The natural product chemistry research group focuses on adding value to South Africa's wealth of biological resources and indigenous knowledge through scientific innovation. This includes identifying potential new pharmaceutical, food ingredients and cosmeceutical ingredients biodiversity and Indigenous Knowledge based on the use of medicinal plants. The research groups build on the three important pillars of Bioprospecting which is Biodiversity, Traditional Knowledge and scientific innovation.
The key focus of the group is to scientifically research and identify natural compounds and herbal extracts based on traditional medicines aimed at the discovery of early-stage leads for the pharmaceutical, food and cosmetic industries and their further development to Proof of Concept.
The Bioprospecting group manages a comprehensive bioprospecting science and technology value chain to include gathering of indigenous knowledge and biodiversity samples, extraction and biological evaluation of samples, bioassay-guided isolation, characterization of new biologically active molecules, research and development of minimally processed herbal remedies (botanical extracts) and their production in compliance. A major emphasis is placed on the development of lead compounds and herbal treatments in search for solutions to some of Africa's major diseases: HIV/Aids, malaria and TB.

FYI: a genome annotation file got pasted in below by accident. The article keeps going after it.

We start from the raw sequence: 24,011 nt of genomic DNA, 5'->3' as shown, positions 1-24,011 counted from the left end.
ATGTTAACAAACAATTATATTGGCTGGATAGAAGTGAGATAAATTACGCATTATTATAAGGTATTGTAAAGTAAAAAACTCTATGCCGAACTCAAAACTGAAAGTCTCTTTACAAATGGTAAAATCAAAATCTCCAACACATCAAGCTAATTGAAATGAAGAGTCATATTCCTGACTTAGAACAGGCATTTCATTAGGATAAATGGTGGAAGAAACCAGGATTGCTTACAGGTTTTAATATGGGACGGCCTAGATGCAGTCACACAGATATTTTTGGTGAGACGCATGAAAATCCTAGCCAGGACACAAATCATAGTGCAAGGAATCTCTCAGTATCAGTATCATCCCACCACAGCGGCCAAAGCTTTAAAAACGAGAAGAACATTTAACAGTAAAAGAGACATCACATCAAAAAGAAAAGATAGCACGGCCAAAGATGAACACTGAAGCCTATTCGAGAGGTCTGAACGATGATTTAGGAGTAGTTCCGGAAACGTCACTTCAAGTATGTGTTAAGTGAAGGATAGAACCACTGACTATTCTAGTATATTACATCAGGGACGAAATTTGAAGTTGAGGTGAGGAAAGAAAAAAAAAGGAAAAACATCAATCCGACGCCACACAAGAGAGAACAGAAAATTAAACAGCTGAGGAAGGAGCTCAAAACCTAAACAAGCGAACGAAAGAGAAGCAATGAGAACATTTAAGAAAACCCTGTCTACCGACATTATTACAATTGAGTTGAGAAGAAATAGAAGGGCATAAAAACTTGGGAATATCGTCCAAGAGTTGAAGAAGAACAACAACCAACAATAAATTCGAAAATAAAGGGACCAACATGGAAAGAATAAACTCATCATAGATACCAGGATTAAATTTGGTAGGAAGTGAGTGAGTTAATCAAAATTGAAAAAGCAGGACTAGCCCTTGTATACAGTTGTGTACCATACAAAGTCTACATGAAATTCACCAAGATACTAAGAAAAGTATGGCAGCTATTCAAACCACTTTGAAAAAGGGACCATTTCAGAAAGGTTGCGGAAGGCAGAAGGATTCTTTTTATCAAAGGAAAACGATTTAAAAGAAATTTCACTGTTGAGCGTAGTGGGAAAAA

Due to the wide scope of the science and technology platforms required to undertake bioprospecting, access to certain platforms is managed through consortium based research e.g. plant taxonomy (S A National Biodiversity Institute and University of Pretoria Herbarium); biological assays relevant to malaria (UP Department of Biochemistry), HIV (University of Basel, Switzerland and CSIR), diabetes (SA Medical Research Council), cancer (CSIR and University of Pretoria), Alzheimer’s disease (Korean Institute for Science and Technology) and inflammation (JSS University, India and Zhejiang University, China) and high end natural product chemistry structure elucidation (University of Wuerzburg, Germany) using hyphenated HPLC MS SPE NMR.